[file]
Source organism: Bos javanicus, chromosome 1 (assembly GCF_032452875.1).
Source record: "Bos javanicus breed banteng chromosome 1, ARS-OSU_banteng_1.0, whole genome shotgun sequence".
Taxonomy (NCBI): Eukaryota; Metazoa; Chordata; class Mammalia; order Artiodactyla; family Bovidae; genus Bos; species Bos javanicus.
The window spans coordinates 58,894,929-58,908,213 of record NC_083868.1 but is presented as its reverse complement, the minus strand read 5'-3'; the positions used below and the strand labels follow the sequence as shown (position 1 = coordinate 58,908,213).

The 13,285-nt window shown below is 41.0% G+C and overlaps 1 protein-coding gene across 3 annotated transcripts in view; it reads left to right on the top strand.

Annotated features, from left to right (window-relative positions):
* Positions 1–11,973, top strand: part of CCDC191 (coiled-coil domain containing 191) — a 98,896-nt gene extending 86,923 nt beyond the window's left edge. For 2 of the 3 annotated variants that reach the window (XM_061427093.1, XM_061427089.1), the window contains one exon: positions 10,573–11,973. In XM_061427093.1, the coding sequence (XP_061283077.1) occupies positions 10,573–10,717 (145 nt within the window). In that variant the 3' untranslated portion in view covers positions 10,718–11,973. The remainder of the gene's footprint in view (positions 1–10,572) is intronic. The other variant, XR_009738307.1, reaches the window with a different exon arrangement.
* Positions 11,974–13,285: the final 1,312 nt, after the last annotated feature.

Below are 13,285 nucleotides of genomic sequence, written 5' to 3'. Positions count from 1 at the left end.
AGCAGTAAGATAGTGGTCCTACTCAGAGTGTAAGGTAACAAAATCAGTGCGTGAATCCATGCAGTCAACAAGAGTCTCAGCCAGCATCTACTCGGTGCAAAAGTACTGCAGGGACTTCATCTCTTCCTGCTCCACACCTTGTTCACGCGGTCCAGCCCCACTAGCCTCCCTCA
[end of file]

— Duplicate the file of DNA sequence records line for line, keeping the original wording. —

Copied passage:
Source organism: Bos javanicus, chromosome 1 (assembly GCF_032452875.1).
Source record: "Bos javanicus breed banteng chromosome 1, ARS-OSU_banteng_1.0, whole genome shotgun sequence".
Taxonomy (NCBI): Eukaryota; Metazoa; Chordata; class Mammalia; order Artiodactyla; family Bovidae; genus Bos; species Bos javanicus.
The window spans coordinates 58,894,929-58,908,213 of record NC_083868.1 but is presented as its reverse complement, the minus strand read 5'-3'; the positions used below and the strand labels follow the sequence as shown (position 1 = coordinate 58,908,213).

The 13,285-nt window shown below is 41.0% G+C and overlaps 1 protein-coding gene across 3 annotated transcripts in view; it reads left to right on the top strand.

Annotated features, from left to right (window-relative positions):
* Positions 1–11,973, top strand: part of CCDC191 (coiled-coil domain containing 191) — a 98,896-nt gene extending 86,923 nt beyond the window's left edge. For 2 of the 3 annotated variants that reach the window (XM_061427093.1, XM_061427089.1), the window contains one exon: positions 10,573–11,973. In XM_061427093.1, the coding sequence (XP_061283077.1) occupies positions 10,573–10,717 (145 nt within the window). In that variant the 3' untranslated portion in view covers positions 10,718–11,973. The remainder of the gene's footprint in view (positions 1–10,572) is intronic. The other variant, XR_009738307.1, reaches the window with a different exon arrangement.
* Positions 11,974–13,285: the final 1,312 nt, after the last annotated feature.

Below are 13,285 nucleotides of genomic sequence, written 5' to 3'. Positions count from 1 at the left end.
AGCAGTAAGATAGTGGTCCTACTCAGAGTGTAAGGTAACAAAATCAGTGCGTGAATCCATGCAGTCAACAAGAGTCTCAGCCAGCATCTACTCGGTGCAAAAGTACTGCAGGGACTTCATCTCTTCCTGCTCCACACCTTGTTCACGCGGTCCAGCCCCACTAGCCTCCCTCA